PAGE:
The Affordable Act of Caring

I run a small business (a used bookstore). I am married to a British citizen who grew up under the National Health Service. And I am the executive director of an organization that works with public health–a day job that provides benefits for my 70-year-old not-American husband because he can’t get them through our bookstore, full stop.

So by all means, feel free to tell Jack and me about the horrid British “communist” (single-payer) system. Explain to us that entrepreneurs across the country will give up and close their businesses because of the insurance premiums required for employees. Lament that insurance companies will be forced to cover those previously denied coverage, which in turn will send them scurrying for ways to make the premiums of everyone else go up.

And when we’re done fighting each other, could we tackle those insurance companies? Because as I’m sitting here, watching Facebook fill up with words like “death squads,” “monopolies,” and “forced purchases,” these are terms that apply to them: they decide who gets what treatment, who can go where, and what we have to buy.

Business has no business governing health care. Would you like a book recommendation from a bookseller? Read Michael Sandel’s What Money Can’t Buy: The Moral Limits of Markets. Do you know someone who died a preventable death, because s/he didn’t have (enough) insurance? I need more than one hand to tick off names against fingers. And that is wrong. Wrong, wrong wrong. Wrong for Democrats, wrong for Republicans, wrong for old, young, black, white, brown, American, British, or anyone else. WRONG.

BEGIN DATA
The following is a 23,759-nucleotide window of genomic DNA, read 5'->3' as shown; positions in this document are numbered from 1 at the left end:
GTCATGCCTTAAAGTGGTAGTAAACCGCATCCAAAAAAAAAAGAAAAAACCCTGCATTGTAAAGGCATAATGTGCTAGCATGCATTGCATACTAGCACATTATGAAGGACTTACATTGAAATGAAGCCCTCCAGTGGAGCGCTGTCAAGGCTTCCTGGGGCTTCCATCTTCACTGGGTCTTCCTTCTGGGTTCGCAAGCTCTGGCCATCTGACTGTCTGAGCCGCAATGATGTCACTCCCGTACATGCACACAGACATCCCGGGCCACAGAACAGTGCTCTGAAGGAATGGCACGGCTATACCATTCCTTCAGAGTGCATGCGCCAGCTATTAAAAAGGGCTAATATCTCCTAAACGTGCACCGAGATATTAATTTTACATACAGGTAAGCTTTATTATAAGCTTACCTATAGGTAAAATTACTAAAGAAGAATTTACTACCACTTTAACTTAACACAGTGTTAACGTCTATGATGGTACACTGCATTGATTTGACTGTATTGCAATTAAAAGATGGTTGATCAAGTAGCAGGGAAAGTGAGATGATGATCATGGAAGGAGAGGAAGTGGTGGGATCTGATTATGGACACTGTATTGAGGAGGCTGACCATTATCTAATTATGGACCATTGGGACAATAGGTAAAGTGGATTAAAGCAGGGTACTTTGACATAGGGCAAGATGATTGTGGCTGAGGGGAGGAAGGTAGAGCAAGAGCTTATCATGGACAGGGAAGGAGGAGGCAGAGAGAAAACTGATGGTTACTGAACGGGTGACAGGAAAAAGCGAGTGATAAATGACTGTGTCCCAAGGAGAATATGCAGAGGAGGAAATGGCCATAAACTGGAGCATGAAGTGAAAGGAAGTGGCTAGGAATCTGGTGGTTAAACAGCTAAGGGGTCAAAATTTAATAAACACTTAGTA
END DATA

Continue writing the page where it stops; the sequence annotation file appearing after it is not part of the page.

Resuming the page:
Last year, a firefighting force let a house burn–with two dogs howling inside–because the family hadn’t paid their taxes, but wet down the paid-up house next door. Is this the America we want to live in? What if Grandma had been home?

There are things money shouldn’t have to buy. I’ll support the imperfect Affordable Care Act until something better can be implemented–like the removal of corporate profiteering from the medical marketplace.

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4 Comments

Filed under Big Stone Gap, book reviews, folklore and ethnography, small town USA, Uncategorized

4 responses to “The Affordable Act of Caring

  1. Jennifer Mullins

    I agree. Everyone deserves the right to live a life free of concern about whether or not they can afford to live.

  2. Thank you for your words! Healthcare should not be optional. It should be a given.

  3. Eva

    Well said. I think many agree with you on this position.

  4. Forced lack of care due to birth conditions nearly killed me. And prior to that I grew up with set maximum allowances. Sheer madness.

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